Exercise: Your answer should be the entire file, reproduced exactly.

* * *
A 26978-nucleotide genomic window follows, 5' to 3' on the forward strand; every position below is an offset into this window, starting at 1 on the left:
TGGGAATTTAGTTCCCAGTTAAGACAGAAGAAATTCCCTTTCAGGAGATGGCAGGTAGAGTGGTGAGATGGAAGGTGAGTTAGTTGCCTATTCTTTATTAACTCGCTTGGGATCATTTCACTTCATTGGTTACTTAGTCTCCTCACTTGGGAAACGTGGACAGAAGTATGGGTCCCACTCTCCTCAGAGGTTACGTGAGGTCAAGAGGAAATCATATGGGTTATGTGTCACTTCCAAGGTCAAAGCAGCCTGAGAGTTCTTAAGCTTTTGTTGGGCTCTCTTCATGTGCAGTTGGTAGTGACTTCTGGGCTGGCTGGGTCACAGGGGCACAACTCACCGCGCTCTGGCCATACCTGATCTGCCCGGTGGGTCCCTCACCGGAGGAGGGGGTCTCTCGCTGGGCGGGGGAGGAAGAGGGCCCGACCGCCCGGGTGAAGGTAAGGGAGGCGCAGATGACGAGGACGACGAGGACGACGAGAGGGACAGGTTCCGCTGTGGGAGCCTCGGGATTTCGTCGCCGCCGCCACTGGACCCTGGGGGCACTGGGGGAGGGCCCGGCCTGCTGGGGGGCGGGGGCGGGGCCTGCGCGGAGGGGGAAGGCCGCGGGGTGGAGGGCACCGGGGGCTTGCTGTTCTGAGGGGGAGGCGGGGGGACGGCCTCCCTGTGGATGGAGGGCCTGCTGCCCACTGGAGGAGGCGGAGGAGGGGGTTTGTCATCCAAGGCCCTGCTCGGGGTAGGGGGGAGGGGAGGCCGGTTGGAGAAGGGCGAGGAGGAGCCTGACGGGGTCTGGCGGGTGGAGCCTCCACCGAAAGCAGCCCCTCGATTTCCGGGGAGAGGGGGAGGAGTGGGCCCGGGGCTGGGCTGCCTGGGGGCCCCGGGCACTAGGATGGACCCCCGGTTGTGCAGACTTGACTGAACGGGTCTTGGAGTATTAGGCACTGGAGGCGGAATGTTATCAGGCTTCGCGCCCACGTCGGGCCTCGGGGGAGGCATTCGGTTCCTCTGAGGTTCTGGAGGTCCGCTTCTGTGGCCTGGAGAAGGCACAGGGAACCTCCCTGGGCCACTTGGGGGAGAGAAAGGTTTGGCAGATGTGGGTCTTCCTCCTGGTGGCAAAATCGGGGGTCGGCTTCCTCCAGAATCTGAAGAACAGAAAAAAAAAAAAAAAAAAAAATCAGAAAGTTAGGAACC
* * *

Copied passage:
A 26978-nucleotide genomic window follows, 5' to 3' on the forward strand; every position below is an offset into this window, starting at 1 on the left:
TGGGAATTTAGTTCCCAGTTAAGACAGAAGAAATTCCCTTTCAGGAGATGGCAGGTAGAGTGGTGAGATGGAAGGTGAGTTAGTTGCCTATTCTTTATTAACTCGCTTGGGATCATTTCACTTCATTGGTTACTTAGTCTCCTCACTTGGGAAACGTGGACAGAAGTATGGGTCCCACTCTCCTCAGAGGTTACGTGAGGTCAAGAGGAAATCATATGGGTTATGTGTCACTTCCAAGGTCAAAGCAGCCTGAGAGTTCTTAAGCTTTTGTTGGGCTCTCTTCATGTGCAGTTGGTAGTGACTTCTGGGCTGGCTGGGTCACAGGGGCACAACTCACCGCGCTCTGGCCATACCTGATCTGCCCGGTGGGTCCCTCACCGGAGGAGGGGGTCTCTCGCTGGGCGGGGGAGGAAGAGGGCCCGACCGCCCGGGTGAAGGTAAGGGAGGCGCAGATGACGAGGACGACGAGGACGACGAGAGGGACAGGTTCCGCTGTGGGAGCCTCGGGATTTCGTCGCCGCCGCCACTGGACCCTGGGGGCACTGGGGGAGGGCCCGGCCTGCTGGGGGGCGGGGGCGGGGCCTGCGCGGAGGGGGAAGGCCGCGGGGTGGAGGGCACCGGGGGCTTGCTGTTCTGAGGGGGAGGCGGGGGGACGGCCTCCCTGTGGATGGAGGGCCTGCTGCCCACTGGAGGAGGCGGAGGAGGGGGTTTGTCATCCAAGGCCCTGCTCGGGGTAGGGGGGAGGGGAGGCCGGTTGGAGAAGGGCGAGGAGGAGCCTGACGGGGTCTGGCGGGTGGAGCCTCCACCGAAAGCAGCCCCTCGATTTCCGGGGAGAGGGGGAGGAGTGGGCCCGGGGCTGGGCTGCCTGGGGGCCCCGGGCACTAGGATGGACCCCCGGTTGTGCAGACTTGACTGAACGGGTCTTGGAGTATTAGGCACTGGAGGCGGAATGTTATCAGGCTTCGCGCCCACGTCGGGCCTCGGGGGAGGCATTCGGTTCCTCTGAGGTTCTGGAGGTCCGCTTCTGTGGCCTGGAGAAGGCACAGGGAACCTCCCTGGGCCACTTGGGGGAGAGAAAGGTTTGGCAGATGTGGGTCTTCCTCCTGGTGGCAAAATCGGGGGTCGGCTTCCTCCAGAATCTGAAGAACAGAAAAAAAAAAAAAAAAAAAAATCAGAAAGTTAGGAACC